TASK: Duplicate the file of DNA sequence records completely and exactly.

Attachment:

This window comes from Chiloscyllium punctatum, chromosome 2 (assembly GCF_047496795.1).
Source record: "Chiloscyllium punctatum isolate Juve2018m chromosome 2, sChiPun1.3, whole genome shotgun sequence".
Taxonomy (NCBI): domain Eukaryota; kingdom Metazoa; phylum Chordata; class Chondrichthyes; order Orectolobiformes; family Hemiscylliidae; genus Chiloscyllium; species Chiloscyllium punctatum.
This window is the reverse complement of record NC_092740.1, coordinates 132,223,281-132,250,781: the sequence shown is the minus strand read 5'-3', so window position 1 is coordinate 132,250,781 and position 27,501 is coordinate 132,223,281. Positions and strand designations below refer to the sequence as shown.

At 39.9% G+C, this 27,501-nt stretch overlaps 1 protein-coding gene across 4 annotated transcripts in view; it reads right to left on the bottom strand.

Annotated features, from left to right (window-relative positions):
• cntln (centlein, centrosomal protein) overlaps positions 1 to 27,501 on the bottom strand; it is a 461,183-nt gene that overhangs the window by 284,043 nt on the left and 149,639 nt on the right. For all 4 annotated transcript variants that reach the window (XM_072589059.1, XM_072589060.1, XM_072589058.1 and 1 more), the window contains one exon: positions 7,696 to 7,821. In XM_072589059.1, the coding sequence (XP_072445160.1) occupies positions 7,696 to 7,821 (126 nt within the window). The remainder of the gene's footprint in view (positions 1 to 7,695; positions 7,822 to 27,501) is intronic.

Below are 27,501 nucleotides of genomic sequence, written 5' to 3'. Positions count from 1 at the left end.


This window comes from Chiloscyllium punctatum, chromosome 2 (assembly GCF_047496795.1).
Source record: "Chiloscyllium punctatum isolate Juve2018m chromosome 2, sChiPun1.3, whole genome shotgun sequence".
Taxonomy (NCBI): domain Eukaryota; kingdom Metazoa; phylum Chordata; class Chondrichthyes; order Orectolobiformes; family Hemiscylliidae; genus Chiloscyllium; species Chiloscyllium punctatum.
This window is the reverse complement of record NC_092740.1, coordinates 132,223,281-132,250,781: the sequence shown is the minus strand read 5'-3', so window position 1 is coordinate 132,250,781 and position 27,501 is coordinate 132,223,281. Positions and strand designations below refer to the sequence as shown.

At 39.9% G+C, this 27,501-nt stretch overlaps 1 protein-coding gene across 4 annotated transcripts in view; it reads right to left on the bottom strand.

Annotated features, from left to right (window-relative positions):
• cntln (centlein, centrosomal protein) overlaps positions 1 to 27,501 on the bottom strand; it is a 461,183-nt gene that overhangs the window by 284,043 nt on the left and 149,639 nt on the right. For all 4 annotated transcript variants that reach the window (XM_072589059.1, XM_072589060.1, XM_072589058.1 and 1 more), the window contains one exon: positions 7,696 to 7,821. In XM_072589059.1, the coding sequence (XP_072445160.1) occupies positions 7,696 to 7,821 (126 nt within the window). The remainder of the gene's footprint in view (positions 1 to 7,695; positions 7,822 to 27,501) is intronic.

Below are 27,501 nucleotides of genomic sequence, written 5' to 3'. Positions count from 1 at the left end.